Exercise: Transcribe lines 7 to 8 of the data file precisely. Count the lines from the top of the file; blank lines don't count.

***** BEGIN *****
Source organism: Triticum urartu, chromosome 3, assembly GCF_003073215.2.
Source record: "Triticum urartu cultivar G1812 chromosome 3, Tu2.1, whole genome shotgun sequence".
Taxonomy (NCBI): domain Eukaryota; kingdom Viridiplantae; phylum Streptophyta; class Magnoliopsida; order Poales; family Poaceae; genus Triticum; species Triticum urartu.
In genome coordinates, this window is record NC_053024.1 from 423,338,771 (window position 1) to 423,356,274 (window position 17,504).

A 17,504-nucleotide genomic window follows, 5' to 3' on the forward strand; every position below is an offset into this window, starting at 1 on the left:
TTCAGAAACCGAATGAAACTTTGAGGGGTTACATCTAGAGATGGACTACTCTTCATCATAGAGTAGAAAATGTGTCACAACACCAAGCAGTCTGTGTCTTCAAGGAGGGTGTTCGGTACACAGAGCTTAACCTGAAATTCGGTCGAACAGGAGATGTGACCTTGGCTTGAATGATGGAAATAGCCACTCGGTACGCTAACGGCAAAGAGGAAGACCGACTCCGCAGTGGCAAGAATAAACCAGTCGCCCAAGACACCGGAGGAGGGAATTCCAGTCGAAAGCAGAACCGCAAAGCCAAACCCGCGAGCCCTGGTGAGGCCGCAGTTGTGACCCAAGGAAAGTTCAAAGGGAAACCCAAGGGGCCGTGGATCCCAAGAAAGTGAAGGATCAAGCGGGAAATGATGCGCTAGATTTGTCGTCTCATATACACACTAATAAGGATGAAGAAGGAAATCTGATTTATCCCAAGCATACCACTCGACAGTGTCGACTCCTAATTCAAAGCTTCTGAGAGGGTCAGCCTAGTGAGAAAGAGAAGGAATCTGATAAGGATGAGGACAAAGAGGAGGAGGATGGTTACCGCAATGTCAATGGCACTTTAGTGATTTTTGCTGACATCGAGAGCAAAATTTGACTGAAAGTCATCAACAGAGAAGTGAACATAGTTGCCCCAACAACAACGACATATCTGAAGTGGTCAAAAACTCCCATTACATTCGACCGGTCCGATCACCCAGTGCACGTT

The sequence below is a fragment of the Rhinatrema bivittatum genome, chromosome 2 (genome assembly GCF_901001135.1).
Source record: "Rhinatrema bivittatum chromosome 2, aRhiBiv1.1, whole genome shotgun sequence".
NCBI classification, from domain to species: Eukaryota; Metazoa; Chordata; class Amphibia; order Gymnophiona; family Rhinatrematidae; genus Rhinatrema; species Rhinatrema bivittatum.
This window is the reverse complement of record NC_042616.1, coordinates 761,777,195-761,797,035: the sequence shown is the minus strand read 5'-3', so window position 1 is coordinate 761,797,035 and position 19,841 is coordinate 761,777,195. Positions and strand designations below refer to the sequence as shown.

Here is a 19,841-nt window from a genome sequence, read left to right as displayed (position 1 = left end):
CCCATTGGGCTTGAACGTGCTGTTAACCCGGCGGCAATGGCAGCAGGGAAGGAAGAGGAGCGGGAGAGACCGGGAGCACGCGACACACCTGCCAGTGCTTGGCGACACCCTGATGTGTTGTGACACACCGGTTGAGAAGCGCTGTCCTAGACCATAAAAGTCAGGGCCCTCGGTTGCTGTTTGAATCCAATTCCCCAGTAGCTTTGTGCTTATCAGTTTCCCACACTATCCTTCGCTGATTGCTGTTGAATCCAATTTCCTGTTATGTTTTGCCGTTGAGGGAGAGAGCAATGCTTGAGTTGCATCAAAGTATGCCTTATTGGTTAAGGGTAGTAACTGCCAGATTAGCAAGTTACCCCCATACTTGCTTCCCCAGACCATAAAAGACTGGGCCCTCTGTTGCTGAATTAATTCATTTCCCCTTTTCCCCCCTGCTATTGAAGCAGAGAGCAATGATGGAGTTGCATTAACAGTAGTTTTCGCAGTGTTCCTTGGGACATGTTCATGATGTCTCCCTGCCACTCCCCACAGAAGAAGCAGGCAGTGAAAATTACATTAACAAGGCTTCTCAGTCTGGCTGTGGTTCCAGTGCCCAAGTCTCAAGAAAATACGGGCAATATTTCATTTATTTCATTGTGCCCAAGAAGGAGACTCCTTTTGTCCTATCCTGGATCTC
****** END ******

The sequence below is a fragment of the Rhinatrema bivittatum genome, chromosome 2 (genome assembly GCF_901001135.1).
Source record: "Rhinatrema bivittatum chromosome 2, aRhiBiv1.1, whole genome shotgun sequence".